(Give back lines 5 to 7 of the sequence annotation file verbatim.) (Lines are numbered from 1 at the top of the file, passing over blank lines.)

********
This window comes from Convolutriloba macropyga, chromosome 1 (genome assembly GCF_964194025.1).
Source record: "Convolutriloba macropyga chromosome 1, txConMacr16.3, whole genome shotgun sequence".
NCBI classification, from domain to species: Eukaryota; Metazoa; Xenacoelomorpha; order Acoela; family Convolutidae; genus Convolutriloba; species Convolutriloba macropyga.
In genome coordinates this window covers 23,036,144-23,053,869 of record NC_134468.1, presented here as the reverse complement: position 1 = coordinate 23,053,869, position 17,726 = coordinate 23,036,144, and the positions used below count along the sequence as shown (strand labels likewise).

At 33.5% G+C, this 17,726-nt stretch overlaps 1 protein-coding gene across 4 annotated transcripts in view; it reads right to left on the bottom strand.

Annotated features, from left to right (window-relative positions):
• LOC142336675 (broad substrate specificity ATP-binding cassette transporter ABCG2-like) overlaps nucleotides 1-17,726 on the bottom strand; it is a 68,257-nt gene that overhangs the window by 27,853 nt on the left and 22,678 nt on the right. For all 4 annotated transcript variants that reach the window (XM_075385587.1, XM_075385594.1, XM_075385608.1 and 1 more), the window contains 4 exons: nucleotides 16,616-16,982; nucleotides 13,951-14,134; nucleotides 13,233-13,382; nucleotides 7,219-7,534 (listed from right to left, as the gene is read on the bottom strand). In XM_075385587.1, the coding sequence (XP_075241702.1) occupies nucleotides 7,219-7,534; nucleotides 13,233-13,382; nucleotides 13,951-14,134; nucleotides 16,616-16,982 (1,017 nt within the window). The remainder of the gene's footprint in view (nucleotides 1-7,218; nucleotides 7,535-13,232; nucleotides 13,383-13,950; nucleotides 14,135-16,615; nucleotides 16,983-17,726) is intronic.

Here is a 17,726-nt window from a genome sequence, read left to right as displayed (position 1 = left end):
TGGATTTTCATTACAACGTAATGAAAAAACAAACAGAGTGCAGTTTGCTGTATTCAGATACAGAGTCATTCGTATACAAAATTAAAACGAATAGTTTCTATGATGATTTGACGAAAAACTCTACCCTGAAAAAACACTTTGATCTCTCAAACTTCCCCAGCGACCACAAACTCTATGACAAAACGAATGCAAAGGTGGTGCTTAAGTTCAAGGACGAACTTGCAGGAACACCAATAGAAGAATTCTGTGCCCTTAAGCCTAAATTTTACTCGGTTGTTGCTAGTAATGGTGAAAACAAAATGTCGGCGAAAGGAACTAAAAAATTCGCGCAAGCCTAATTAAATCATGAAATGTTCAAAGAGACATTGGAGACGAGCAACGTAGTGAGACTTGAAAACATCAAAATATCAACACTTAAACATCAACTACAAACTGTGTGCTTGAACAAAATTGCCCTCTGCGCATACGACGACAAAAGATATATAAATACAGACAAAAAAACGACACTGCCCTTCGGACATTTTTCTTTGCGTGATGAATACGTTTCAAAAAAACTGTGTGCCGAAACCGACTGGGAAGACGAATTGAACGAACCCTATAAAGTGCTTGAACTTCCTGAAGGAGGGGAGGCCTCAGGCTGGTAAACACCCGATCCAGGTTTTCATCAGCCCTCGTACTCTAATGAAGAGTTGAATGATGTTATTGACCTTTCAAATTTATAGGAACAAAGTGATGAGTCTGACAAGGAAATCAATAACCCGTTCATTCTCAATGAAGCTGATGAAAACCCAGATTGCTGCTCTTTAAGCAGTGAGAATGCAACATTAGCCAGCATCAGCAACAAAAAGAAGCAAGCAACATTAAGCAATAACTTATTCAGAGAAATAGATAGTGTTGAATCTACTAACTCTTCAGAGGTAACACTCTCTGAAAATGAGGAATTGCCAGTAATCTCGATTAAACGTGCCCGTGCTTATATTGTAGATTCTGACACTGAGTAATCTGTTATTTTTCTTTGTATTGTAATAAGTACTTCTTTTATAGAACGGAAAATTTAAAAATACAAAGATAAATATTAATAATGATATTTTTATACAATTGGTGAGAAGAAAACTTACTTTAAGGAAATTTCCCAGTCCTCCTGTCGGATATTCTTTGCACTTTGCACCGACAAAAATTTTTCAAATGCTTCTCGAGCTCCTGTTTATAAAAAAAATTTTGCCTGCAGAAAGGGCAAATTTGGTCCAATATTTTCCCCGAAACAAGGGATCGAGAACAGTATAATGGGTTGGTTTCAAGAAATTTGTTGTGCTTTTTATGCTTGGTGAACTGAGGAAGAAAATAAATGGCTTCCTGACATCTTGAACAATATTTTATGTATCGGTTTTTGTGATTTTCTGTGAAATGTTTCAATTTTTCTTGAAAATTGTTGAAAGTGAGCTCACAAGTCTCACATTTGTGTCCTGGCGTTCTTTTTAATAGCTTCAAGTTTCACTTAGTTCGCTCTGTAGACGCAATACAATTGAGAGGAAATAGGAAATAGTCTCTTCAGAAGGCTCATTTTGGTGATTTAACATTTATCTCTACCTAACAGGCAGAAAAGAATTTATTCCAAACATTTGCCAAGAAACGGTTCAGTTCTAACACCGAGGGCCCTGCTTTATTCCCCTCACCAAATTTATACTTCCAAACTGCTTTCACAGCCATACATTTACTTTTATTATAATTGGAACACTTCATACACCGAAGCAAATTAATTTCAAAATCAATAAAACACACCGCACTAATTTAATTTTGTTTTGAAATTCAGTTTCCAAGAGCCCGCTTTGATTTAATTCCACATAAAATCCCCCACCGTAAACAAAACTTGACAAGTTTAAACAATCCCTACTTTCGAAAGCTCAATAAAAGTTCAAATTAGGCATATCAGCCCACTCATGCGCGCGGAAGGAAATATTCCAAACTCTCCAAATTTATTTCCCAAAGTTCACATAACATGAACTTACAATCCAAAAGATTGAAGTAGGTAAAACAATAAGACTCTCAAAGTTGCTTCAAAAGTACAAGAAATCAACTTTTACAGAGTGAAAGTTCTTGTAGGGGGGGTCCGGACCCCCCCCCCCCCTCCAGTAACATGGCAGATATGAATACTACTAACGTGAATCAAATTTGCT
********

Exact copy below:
At 33.5% G+C, this 17,726-nt stretch overlaps 1 protein-coding gene across 4 annotated transcripts in view; it reads right to left on the bottom strand.

Annotated features, from left to right (window-relative positions):
• LOC142336675 (broad substrate specificity ATP-binding cassette transporter ABCG2-like) overlaps nucleotides 1-17,726 on the bottom strand; it is a 68,257-nt gene that overhangs the window by 27,853 nt on the left and 22,678 nt on the right. For all 4 annotated transcript variants that reach the window (XM_075385587.1, XM_075385594.1, XM_075385608.1 and 1 more), the window contains 4 exons: nucleotides 16,616-16,982; nucleotides 13,951-14,134; nucleotides 13,233-13,382; nucleotides 7,219-7,534 (listed from right to left, as the gene is read on the bottom strand). In XM_075385587.1, the coding sequence (XP_075241702.1) occupies nucleotides 7,219-7,534; nucleotides 13,233-13,382; nucleotides 13,951-14,134; nucleotides 16,616-16,982 (1,017 nt within the window). The remainder of the gene's footprint in view (nucleotides 1-7,218; nucleotides 7,535-13,232; nucleotides 13,383-13,950; nucleotides 14,135-16,615; nucleotides 16,983-17,726) is intronic.